When taking aim at the “good boy” in conversation, though, Edelman’s demeanor changed. Keen edges surfaced and his pronouncements sharpened. “The joke” of the show, he said, “is that none of us are good boys.” Moments later, as we imbibed the serenity of the Astor Chinese Garden Court, he put the concept of empathy under a similarly unforgiving microscope. “The truth is that empathy should be a basic human emotion,” he argued, before adding, “Or maybe it shouldn’t be an emotion at all, if you’re sitting with white nationalists.”
This compulsion to examine both sides of an issue is, he knows, very Jewish. The comedian embraces the idea of questions that he “can’t answer but does ask,” noting that within Jewish tradition, “asking the question is just as good as answering it.” (In diverting his audience’s questions, then, maybe he’s also engaging them in proto-Talmudic discourse.) But don’t mistake this capaciousness for equivocation. Edelman refuses definitive statements only when they might lead to reductive thinking, intellectual laziness, and smugness, all of which he despises. “The show is hopefully a battle against smug,” he said. “The ur-narrative of the show has to do with self-satisfaction.” After all, if a good boy thinks that he’s a good boy—is he really a good boy?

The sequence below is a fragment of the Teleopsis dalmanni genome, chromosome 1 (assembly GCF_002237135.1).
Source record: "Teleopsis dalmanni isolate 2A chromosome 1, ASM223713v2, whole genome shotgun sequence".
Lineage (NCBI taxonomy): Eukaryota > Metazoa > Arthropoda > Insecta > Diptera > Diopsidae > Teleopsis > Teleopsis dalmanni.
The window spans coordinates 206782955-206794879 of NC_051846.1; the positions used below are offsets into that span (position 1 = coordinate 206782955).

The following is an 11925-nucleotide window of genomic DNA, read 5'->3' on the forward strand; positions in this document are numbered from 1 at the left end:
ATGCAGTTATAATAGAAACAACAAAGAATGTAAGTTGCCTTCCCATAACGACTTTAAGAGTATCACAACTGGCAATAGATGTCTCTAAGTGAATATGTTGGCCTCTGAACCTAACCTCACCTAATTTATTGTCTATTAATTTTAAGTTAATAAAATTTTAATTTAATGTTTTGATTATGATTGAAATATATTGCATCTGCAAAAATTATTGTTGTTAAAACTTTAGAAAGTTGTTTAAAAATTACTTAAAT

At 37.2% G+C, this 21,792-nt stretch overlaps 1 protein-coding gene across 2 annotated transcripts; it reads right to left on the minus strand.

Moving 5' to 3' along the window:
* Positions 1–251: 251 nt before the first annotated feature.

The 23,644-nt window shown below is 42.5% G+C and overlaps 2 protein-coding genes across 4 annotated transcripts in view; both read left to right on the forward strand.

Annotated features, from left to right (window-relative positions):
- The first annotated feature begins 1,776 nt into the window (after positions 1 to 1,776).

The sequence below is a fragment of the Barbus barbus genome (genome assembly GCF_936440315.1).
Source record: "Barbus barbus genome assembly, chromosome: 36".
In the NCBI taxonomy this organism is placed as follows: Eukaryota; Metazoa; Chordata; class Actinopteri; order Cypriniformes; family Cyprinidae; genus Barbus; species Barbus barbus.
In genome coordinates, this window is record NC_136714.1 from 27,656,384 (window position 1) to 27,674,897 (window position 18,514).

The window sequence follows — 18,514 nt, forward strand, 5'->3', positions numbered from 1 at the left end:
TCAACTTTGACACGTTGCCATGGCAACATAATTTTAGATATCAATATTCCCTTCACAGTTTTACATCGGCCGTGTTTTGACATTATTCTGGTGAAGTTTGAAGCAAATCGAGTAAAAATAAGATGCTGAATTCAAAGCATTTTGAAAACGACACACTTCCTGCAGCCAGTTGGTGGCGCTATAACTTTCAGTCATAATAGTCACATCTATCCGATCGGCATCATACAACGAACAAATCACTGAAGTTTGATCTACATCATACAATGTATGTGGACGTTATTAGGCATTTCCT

Edelman has spent years honing this portrayal, questioning and redirecting his own impulses. To that end, he solicited “master class notes” from comedians like Steve Martin, Jerry Seinfeld, Stephen Colbert, and Ben Stiller. Most influential of all have been Edelman’s mentor and producer, Mike Birbiglia, and his director, dramaturg, and co-deviser, Adam Brace, who died a few months ago at the age of 43. When the comedian spoke about Brace’s sudden passing, he did so with a stark, disarming candor. “I think performing the show will be extremely gratifying and very painful,” he said, “because it’s this tether to him. I cannot stress how close we were. He emphasized the best parts of me and helped me cover up or address the weakest. It’s so rare what happened to this show. It’s so surpassingly lucky. For a show this spare to go to Broadway, everything needs to go right, and Adam was the thing that went very right.”
A solo show invites a certain self-aggrandizement that’s hard to escape. Over the past five years, thousands of audience members have clung to Edelman’s words, rapt, ready to laugh or boo or gasp. But the performer’s continual invocations of Birbiglia and Brace, of David Sedaris and Spalding Gray and Doug Wright, of his father and family and friends, of the Jewish people, work against any impulse toward self-absorption. Even as he aligns himself with previously extant comic and religious traditions, Edelman remains wary of over-simplification. To the word “representation,” he reacted with caution. “I don’t know…” he hedged, pondering a question about the Jewish male body onstage. “I can only really speak to my body.” Still, the performer is aware of the community that has shaped the show. Of the sections that focus on his family, he said, “I need to explain why I am how I am in a room. You need context for what it means to be me.”